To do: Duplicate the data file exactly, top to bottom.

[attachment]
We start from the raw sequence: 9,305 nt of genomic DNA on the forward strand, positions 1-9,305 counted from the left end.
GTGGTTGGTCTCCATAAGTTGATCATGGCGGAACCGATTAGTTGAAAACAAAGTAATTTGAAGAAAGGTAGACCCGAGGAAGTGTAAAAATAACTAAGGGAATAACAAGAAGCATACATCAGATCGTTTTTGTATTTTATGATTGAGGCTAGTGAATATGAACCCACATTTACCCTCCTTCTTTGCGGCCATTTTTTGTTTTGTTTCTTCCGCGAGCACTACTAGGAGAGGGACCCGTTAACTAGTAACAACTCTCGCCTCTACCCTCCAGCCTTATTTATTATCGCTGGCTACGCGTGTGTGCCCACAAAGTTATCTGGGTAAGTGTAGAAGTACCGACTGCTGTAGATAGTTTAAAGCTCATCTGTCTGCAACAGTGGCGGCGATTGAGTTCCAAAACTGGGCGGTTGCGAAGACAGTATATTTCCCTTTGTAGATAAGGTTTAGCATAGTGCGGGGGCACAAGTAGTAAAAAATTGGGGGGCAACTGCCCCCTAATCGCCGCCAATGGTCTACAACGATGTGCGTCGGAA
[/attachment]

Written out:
We start from the raw sequence: 9,305 nt of genomic DNA on the forward strand, positions 1-9,305 counted from the left end.
GTGGTTGGTCTCCATAAGTTGATCATGGCGGAACCGATTAGTTGAAAACAAAGTAATTTGAAGAAAGGTAGACCCGAGGAAGTGTAAAAATAACTAAGGGAATAACAAGAAGCATACATCAGATCGTTTTTGTATTTTATGATTGAGGCTAGTGAATATGAACCCACATTTACCCTCCTTCTTTGCGGCCATTTTTTGTTTTGTTTCTTCCGCGAGCACTACTAGGAGAGGGACCCGTTAACTAGTAACAACTCTCGCCTCTACCCTCCAGCCTTATTTATTATCGCTGGCTACGCGTGTGTGCCCACAAAGTTATCTGGGTAAGTGTAGAAGTACCGACTGCTGTAGATAGTTTAAAGCTCATCTGTCTGCAACAGTGGCGGCGATTGAGTTCCAAAACTGGGCGGTTGCGAAGACAGTATATTTCCCTTTGTAGATAAGGTTTAGCATAGTGCGGGGGCACAAGTAGTAAAAAATTGGGGGGCAACTGCCCCCTAATCGCCGCCAATGGTCTACAACGATGTGCGTCGGAA